I've always loved this lesson in leadership. It's not the leader that sets movements in motion. It is the first follower that shows the courage to be the first person to stand up and embrace change. The organization tends to model this behavior, not that of the so called "leader."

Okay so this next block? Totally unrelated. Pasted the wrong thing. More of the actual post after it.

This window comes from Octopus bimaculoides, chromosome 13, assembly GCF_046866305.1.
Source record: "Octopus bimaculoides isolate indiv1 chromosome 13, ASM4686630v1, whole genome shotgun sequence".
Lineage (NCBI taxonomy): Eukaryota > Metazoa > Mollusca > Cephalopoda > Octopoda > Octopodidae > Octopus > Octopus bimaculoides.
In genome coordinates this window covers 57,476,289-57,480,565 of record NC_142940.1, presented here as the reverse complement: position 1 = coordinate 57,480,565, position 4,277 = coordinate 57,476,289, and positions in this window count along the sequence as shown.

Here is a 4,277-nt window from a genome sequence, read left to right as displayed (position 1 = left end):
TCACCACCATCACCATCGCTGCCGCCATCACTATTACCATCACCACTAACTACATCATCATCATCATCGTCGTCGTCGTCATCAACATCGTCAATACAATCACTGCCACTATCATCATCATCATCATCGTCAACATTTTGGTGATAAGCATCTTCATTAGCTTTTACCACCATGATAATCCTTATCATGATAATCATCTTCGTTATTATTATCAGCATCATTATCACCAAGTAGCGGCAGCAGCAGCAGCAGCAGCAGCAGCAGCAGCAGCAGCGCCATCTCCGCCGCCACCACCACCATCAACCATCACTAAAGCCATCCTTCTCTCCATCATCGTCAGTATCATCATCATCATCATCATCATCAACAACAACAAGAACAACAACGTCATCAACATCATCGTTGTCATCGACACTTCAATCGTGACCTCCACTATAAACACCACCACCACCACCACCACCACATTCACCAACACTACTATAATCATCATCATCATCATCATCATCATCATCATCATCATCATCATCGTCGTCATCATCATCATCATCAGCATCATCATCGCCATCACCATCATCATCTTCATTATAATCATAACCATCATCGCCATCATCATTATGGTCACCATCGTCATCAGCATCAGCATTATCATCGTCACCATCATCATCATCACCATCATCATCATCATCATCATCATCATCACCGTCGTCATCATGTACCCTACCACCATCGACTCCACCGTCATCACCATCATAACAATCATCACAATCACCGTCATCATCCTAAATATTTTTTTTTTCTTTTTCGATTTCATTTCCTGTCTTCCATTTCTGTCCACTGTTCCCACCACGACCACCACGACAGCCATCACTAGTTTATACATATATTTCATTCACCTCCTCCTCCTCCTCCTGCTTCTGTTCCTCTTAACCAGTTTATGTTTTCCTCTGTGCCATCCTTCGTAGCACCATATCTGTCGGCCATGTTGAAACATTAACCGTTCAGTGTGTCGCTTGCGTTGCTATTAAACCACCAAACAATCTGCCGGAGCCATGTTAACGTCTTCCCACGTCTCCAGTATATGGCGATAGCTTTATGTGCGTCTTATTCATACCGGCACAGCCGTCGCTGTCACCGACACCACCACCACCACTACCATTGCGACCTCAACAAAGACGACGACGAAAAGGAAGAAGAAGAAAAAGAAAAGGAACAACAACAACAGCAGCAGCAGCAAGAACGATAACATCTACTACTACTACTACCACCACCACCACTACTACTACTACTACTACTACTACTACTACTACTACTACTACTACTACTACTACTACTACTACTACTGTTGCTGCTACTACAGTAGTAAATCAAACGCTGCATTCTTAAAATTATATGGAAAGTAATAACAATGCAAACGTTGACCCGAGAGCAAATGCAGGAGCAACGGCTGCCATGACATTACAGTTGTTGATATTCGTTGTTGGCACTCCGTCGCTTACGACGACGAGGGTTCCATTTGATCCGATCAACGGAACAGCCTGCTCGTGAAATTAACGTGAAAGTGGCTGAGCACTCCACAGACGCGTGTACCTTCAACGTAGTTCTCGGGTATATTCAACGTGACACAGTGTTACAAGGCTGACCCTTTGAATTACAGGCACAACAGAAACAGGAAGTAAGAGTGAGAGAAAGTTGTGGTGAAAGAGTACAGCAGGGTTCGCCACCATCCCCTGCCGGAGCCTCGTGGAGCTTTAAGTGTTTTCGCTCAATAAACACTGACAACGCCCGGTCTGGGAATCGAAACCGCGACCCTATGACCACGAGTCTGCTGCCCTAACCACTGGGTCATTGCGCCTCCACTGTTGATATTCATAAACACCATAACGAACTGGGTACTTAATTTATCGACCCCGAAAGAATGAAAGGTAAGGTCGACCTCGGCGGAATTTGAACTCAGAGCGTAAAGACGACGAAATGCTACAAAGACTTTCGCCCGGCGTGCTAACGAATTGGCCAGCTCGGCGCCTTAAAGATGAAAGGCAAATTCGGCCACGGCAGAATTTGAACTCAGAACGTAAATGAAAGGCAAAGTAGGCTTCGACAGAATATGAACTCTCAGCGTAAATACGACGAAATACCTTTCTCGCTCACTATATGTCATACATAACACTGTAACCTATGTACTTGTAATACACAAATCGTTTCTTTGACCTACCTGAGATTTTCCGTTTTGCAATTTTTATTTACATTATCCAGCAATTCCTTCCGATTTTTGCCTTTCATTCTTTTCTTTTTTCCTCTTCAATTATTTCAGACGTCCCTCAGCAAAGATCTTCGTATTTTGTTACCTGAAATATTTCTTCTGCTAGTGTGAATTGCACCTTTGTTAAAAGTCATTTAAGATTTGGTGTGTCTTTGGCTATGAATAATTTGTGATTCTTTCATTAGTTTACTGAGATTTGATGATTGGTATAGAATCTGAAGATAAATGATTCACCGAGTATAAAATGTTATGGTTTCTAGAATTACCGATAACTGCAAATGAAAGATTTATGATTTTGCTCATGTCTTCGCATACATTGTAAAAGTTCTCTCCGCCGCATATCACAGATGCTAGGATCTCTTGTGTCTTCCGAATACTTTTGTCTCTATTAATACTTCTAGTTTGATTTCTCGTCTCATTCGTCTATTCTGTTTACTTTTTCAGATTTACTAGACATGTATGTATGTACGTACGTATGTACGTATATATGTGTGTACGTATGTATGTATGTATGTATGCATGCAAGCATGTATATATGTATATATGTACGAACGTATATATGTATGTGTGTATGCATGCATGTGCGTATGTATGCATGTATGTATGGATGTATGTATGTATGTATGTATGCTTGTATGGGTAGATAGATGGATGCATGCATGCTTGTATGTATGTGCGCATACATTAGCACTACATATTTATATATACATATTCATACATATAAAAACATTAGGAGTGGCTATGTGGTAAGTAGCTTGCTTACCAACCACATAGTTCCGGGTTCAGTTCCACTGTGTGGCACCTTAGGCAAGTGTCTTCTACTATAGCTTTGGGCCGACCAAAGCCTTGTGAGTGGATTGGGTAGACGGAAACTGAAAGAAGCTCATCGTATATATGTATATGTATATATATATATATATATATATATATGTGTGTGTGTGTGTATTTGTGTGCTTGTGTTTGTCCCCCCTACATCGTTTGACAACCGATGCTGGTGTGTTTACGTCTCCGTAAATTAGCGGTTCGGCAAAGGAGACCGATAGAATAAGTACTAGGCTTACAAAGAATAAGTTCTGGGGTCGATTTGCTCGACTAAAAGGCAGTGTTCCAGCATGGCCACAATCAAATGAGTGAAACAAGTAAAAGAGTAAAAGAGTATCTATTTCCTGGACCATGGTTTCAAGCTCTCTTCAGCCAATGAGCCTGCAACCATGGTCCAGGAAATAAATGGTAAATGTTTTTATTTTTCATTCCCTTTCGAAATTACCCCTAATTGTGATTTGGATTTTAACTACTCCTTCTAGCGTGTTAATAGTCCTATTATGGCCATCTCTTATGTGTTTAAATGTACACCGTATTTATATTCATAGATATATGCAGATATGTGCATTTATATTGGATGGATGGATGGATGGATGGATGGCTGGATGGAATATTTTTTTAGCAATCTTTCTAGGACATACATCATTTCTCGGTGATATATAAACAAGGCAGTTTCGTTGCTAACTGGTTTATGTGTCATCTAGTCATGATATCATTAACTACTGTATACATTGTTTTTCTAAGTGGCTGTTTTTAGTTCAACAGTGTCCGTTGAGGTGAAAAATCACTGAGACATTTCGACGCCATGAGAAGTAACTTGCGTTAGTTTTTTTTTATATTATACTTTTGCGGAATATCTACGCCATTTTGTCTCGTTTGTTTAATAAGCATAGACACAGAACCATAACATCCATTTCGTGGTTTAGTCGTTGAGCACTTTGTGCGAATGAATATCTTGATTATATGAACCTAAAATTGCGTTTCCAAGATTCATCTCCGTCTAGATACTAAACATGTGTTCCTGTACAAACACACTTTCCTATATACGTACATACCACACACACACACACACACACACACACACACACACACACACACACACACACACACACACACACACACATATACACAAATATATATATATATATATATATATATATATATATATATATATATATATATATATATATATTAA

I was thinking the other day about the DNA of premium brands . One thing is certain -- it's a relative idea. For example, Hyatt is not a premium brand if you're used to staying at a W or a Ritz Carlton. But if your vacations to date have been holed up in a Holiday Inn, then by all means a stay in a Hyatt is a premium experience. Another thing is certain -- a brand is considered premium only when we believe it is worth the price. And that's where we can dig deeper. Why are we willing to pay more for a product when there are others that provide the same service or function at a lesser price? I have spent a good part of my marketing career developing strategies and ideas for a wide range of premium brands, including American Express, Sony, Callaway Golf, Hilton, Jaguar, Land Rover – even the Toyota Prius. Through these experiences I have come to believe that a premium brand is built upon specific tangible and intangible attributes that give it a sense wort